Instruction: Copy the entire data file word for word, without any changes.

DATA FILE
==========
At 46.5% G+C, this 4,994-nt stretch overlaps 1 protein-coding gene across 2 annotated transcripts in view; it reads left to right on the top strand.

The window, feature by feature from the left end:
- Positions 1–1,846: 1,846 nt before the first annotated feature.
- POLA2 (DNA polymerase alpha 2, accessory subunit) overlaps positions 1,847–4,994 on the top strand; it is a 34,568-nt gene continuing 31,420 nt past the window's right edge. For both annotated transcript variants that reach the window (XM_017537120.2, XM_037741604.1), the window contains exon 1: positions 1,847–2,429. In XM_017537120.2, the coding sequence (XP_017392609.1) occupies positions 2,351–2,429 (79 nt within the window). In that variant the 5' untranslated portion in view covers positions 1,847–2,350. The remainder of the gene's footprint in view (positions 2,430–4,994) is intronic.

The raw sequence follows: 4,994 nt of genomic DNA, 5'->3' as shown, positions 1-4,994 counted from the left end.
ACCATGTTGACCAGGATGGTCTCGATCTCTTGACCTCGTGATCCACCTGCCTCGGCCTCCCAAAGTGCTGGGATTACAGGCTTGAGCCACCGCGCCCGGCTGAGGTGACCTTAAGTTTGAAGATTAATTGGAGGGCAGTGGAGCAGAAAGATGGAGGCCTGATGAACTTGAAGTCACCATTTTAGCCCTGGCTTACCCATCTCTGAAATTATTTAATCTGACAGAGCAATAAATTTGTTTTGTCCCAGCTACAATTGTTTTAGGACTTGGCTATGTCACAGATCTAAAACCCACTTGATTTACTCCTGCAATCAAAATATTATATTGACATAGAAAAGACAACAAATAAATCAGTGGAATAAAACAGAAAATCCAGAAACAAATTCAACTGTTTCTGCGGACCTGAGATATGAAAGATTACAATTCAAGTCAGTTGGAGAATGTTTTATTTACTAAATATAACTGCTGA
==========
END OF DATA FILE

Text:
At 46.5% G+C, this 4,994-nt stretch overlaps 1 protein-coding gene across 2 annotated transcripts in view; it reads left to right on the top strand.

The window, feature by feature from the left end:
- Positions 1–1,846: 1,846 nt before the first annotated feature.
- POLA2 (DNA polymerase alpha 2, accessory subunit) overlaps positions 1,847–4,994 on the top strand; it is a 34,568-nt gene continuing 31,420 nt past the window's right edge. For both annotated transcript variants that reach the window (XM_017537120.2, XM_037741604.1), the window contains exon 1: positions 1,847–2,429. In XM_017537120.2, the coding sequence (XP_017392609.1) occupies positions 2,351–2,429 (79 nt within the window). In that variant the 5' untranslated portion in view covers positions 1,847–2,350. The remainder of the gene's footprint in view (positions 2,430–4,994) is intronic.

The raw sequence follows: 4,994 nt of genomic DNA, 5'->3' as shown, positions 1-4,994 counted from the left end.
ACCATGTTGACCAGGATGGTCTCGATCTCTTGACCTCGTGATCCACCTGCCTCGGCCTCCCAAAGTGCTGGGATTACAGGCTTGAGCCACCGCGCCCGGCTGAGGTGACCTTAAGTTTGAAGATTAATTGGAGGGCAGTGGAGCAGAAAGATGGAGGCCTGATGAACTTGAAGTCACCATTTTAGCCCTGGCTTACCCATCTCTGAAATTATTTAATCTGACAGAGCAATAAATTTGTTTTGTCCCAGCTACAATTGTTTTAGGACTTGGCTATGTCACAGATCTAAAACCCACTTGATTTACTCCTGCAATCAAAATATTATATTGACATAGAAAAGACAACAAATAAATCAGTGGAATAAAACAGAAAATCCAGAAACAAATTCAACTGTTTCTGCGGACCTGAGATATGAAAGATTACAATTCAAGTCAGTTGGAGAATGTTTTATTTACTAAATATAACTGCTGA